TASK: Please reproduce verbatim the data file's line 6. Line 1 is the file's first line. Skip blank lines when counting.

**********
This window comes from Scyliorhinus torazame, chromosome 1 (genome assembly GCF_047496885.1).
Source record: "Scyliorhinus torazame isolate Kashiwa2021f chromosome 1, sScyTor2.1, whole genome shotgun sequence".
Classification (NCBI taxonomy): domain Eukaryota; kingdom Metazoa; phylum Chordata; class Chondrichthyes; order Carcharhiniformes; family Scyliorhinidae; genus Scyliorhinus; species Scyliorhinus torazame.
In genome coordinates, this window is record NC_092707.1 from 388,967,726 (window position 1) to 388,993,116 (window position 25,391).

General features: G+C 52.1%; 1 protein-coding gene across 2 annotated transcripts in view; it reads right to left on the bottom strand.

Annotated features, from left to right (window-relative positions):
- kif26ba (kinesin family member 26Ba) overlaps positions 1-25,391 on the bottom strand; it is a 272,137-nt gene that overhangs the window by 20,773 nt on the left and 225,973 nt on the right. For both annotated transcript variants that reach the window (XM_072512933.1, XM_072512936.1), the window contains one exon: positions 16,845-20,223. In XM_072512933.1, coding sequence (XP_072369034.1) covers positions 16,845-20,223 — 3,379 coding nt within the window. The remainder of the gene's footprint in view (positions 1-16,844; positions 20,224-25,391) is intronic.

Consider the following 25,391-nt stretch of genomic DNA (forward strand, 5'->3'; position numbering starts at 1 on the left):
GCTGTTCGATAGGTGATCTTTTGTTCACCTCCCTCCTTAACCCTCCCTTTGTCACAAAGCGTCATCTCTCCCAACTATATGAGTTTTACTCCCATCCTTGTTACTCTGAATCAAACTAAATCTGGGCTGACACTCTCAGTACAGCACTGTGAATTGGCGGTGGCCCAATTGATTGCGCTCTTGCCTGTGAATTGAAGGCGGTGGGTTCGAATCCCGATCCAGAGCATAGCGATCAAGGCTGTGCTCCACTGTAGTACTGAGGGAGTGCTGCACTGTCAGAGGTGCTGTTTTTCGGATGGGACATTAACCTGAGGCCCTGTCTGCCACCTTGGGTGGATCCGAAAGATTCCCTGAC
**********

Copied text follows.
Annotated features, from left to right (window-relative positions):